Year 1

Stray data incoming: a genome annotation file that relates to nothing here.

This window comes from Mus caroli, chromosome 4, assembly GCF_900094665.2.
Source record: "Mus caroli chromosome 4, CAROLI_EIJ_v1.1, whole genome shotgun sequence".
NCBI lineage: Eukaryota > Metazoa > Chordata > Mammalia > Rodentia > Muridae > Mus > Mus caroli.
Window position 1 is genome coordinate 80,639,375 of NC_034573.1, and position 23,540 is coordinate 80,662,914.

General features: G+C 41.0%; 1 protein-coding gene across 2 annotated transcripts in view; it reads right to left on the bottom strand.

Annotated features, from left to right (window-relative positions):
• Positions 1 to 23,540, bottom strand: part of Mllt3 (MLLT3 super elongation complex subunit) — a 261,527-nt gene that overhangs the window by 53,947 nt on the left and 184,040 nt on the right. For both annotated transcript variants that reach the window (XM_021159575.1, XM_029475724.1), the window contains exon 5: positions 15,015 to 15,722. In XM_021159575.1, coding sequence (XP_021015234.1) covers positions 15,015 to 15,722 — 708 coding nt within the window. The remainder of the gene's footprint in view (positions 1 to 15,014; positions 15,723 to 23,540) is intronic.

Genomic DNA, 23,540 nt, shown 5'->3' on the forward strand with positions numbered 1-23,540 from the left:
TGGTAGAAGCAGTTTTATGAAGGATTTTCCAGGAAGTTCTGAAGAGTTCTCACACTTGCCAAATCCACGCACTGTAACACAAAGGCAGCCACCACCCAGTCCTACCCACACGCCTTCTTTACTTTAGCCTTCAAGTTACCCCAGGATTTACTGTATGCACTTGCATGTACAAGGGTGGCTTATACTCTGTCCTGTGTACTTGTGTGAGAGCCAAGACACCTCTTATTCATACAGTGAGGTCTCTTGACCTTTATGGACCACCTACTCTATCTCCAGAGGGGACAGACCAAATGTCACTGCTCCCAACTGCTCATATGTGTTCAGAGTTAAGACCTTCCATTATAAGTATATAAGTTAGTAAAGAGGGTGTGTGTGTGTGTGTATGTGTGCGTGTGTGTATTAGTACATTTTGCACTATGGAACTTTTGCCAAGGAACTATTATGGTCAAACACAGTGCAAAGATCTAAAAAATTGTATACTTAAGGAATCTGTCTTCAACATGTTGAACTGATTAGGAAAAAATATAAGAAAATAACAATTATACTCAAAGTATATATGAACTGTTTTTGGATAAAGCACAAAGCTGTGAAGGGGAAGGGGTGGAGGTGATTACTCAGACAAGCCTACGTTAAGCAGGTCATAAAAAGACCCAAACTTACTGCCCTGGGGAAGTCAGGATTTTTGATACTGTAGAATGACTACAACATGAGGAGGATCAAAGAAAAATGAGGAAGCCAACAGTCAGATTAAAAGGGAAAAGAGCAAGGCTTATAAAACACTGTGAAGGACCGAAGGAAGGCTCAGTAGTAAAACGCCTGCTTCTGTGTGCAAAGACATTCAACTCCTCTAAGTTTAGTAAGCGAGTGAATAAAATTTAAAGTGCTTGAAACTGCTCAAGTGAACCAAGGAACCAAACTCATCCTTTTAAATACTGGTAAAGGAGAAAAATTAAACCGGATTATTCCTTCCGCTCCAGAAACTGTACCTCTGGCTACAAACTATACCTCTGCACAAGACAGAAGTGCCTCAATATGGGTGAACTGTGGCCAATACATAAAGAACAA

This study aims to develop technologies to promote in vivo survival and differentiation of transplanted cells. We developed a hybrid biomaterial consisting of hyaluronic acid (HA) grafted with 6-aminocaproic acid (6ACA) moieties to improve the function of hESC-derived progenitor cells into cardiotoxin-injured skeletal muscles of NOD/SCID. The biomaterial significantly improved the survival and engraftment of transplanted cells in a dose-dependent manner. The donor cells were found to contribute to the regeneration of damaged muscle fibers and to the satellite cell (muscle specific stem cells) compartment. In another study, we have developed a cell responsive material. Specifically, we have synthesized a modified poly(ethylene glycol) (PEG) hydrogel that undergoes degradation responding to cell-secreted molecules by incorporating disulfide moieties onto the backbone of the hydrogel precursor. Our results show the disulfide-modified PEG hydrogels disintegrate seamlessly into solution in presence of cells without any external stimuli. The rate of hydrogel degradation, which ranges from hours to months, is found to be dependent upon the type of encapsulated cells, cell number, and fraction of disulfide moieties present in the hydrogel backbone. The in vivo analysis of these cell-laden hydrogels, through a dorsal window chamber and intramuscular implantation, demonstrated autonomous release of cells to the host environment.